Gingivitis can be a scary problem if left untreated.
Gingivitis, or irritation of the gums, can be a scary and serious dental problem. It can eventually lead to the gum disease periodontitis, but if you properly brush your teeth and receive regular dental care, gingivitis can be prevented.
What is gingivitis?
Gingivitis is a mild form of gum disease, which is also known as periodontal disease. Gingivitis can cause irritation of the gingiva, which is the part of your gum around your tooth, and can also cause redness, swelling, and even bleeding of the gums. Gingivitis is often caused by poor oral hygiene habits, including improper brushing techniques, however, gingivitis can be reversed if it is caught early enough, and proper steps are taken in regard to prevention.
What is periodontitis?
Periodontitis is an advanced form of gum disease and is a later stage of gingivitis. Periodontitis can cause damage to the soft tissues in your mouth and weaken the bones in the jaw that hold the teeth in place. If left untreated, periodontitis can eventually cause tooth loss. Again, periodontitis is entirely preventable with proper dental hygiene habits. But once gingivitis develops into periodontitis, it can no longer be reversed.
What are symptoms of gingivitis and periodontitis?
A healthy set of gums should be pink in color and fit tightly around the teeth. If you think you might have gingivitis or periodontitis, these are the symptoms you should look for:
- Red or dark red gums
- Swollen gums
- Gums that are tender to the touch
- Receding gums
- Gums that bleed frequently when you brush or floss
- Persistent bad breath
- Pus forming between your teeth and gums
- Teeth that feel loose in their sockets
If you are experiencing any of these symptoms, you should give Allred Family Dentistry a call right away to schedule an appointment so you can get it checked out immediately! Remember, these conditions are preventable, and even gingivitis can be reversed with a proper dental hygiene routine.
How are gingivitis and periodontitis formed?
The main cause of gingivitis and periodontitis is poor oral hygiene. If you are brushing and flossing properly and visiting the dentist two times a year for cleanings, you shouldn’t have anything to worry about.
Unfortunately, improper dental habits encourage plaque to form on your teeth. Plaque is a sticky film that adheres to your teeth, which is made up of the sugars and starches in the food you eat. When those sugars and starches come into contact with bacteria that lives in your mouth, plaque is formed. That plaque film then coats your teeth, which is why it is so important to brush at least twice a day and floss at least once a day, in order to rid your teeth of plaque.
If plaque stays on your teeth, it can harden and turn into tartar. Tartar often hardens around the gumline and collects bacteria, and that can cause irritation along your gumline. The only way to get tartar removed is with a professional dental cleaning.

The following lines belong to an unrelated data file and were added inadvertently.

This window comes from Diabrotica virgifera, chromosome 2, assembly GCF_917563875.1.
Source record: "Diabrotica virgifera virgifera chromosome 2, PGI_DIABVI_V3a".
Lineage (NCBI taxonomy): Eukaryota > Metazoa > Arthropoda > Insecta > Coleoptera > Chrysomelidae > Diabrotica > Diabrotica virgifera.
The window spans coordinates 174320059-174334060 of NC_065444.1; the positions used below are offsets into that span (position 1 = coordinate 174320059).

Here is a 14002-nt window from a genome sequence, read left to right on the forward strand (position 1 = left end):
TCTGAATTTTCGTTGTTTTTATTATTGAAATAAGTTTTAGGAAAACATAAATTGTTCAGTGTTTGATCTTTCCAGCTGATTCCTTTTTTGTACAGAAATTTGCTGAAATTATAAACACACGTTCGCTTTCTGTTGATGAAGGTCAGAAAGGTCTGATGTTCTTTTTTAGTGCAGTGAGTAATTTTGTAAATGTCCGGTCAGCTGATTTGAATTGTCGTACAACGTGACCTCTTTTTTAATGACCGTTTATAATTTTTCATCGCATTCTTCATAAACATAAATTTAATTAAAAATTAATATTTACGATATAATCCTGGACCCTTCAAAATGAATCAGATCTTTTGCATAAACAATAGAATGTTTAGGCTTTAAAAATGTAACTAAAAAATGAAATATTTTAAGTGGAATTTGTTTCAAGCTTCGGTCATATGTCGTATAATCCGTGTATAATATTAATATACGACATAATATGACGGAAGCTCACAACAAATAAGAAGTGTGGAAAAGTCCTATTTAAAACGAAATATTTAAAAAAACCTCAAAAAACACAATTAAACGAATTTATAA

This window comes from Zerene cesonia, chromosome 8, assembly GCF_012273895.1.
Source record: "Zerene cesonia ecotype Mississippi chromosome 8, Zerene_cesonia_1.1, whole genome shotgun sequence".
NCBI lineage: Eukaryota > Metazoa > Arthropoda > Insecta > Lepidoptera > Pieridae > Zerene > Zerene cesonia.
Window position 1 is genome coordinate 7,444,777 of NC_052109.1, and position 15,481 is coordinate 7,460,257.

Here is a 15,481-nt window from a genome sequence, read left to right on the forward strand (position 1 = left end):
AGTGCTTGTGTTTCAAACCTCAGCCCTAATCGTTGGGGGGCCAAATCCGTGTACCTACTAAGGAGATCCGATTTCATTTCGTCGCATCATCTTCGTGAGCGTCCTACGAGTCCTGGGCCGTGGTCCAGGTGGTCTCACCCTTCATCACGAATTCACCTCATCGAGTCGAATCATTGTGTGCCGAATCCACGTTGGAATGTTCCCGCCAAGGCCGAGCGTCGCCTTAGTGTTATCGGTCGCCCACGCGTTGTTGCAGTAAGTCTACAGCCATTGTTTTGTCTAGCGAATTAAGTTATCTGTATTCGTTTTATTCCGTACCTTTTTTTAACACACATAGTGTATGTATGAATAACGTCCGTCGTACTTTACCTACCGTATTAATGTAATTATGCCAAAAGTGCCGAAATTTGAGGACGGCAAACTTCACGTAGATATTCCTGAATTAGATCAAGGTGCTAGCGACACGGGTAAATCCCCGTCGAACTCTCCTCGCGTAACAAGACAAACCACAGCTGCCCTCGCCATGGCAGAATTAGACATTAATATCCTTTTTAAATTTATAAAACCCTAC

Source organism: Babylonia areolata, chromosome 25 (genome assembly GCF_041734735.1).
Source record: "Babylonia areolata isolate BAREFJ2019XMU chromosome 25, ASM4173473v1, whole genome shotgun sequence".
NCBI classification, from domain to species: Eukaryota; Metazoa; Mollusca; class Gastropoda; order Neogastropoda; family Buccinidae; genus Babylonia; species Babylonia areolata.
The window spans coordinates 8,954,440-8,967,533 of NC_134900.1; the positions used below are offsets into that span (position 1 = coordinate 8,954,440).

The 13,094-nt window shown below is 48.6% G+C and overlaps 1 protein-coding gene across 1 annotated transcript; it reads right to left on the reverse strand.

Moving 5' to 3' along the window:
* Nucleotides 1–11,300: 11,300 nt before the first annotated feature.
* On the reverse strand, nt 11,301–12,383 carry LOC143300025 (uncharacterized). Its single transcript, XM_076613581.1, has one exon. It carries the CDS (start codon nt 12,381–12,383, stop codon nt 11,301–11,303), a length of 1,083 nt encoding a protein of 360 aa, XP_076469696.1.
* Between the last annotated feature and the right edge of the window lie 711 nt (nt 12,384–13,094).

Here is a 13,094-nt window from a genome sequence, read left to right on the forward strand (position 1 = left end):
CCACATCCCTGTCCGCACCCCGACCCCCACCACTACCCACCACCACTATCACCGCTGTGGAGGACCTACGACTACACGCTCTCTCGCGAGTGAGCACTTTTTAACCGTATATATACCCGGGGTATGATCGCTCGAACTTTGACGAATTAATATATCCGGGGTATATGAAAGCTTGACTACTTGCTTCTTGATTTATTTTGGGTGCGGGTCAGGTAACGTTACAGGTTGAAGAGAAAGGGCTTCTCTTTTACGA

If tartar and plaque are left to form on your teeth, it can irritate your gingiva, which can then lead to gingivitis forming. If that is left untreated, you could be looking at the development of the more painful condition, periodontitis, which can then potentially lead to tooth loss.
Proper brushing prevents both gingivitis and periodontitis.
Sure, you’re brushing and flossing twice a day, but do you know if you are actually brushing your teeth properly?
1. Toothbrush Selection
According to the ADA, or American Dental Association, you should be using a soft or ultra soft bristle toothbrush while brushing. The toothbrush’s shape and size should easily fit in your mouth and be maneuverable and flexible so that you can reach all surfaces of your teeth.
2. Toothpaste Selection
After you’ve made the right toothbrush selection, you next need to make sure you’ve selected the right toothpaste. Your toothpaste should be ADA recommended and contain fluoride, which is an element that can help build up the enamel of your teeth. Remember, all you need is a pea-sized amount of toothpaste on your toothbrush when you brush.
3. Toothbrushing Technique
Now, you need the proper technique to brush. While holding your toothbrush at a 45-degree angle to your gums, gently move your toothbrush in short strokes back and forth over each tooth, making sure to brush all surfaces of each tooth. To clean the inside surfaces of your front teeth, make sure to tilt your toothbrush vertically and use up and down strokes to clean the teeth.
4. Mouthwash for Gum Disease
Once you are done brushing your teeth, you should use a mouthwash after. Using mouthwash can help swish away plaque and bacteria that brushing alone might have missed.
Don’t forget to replace your toothbrush every few months, or as soon as the bristles are worn. Worn out bristles won’t properly clean your teeth, and could lead to plaque buildup.
Prevention is key.
The best way to prevent gingivitis and periodontitis is to properly brush and floss your teeth at least twice a day. You should also have regular dental checkups, which means you should be visiting Allred Family Dentistry at least every six months, or twice a year. If you haven’t seen us in a while, pick up the phone and give us a call to schedule an appointment. We’d be happy to schedule your appointment as soon as we can!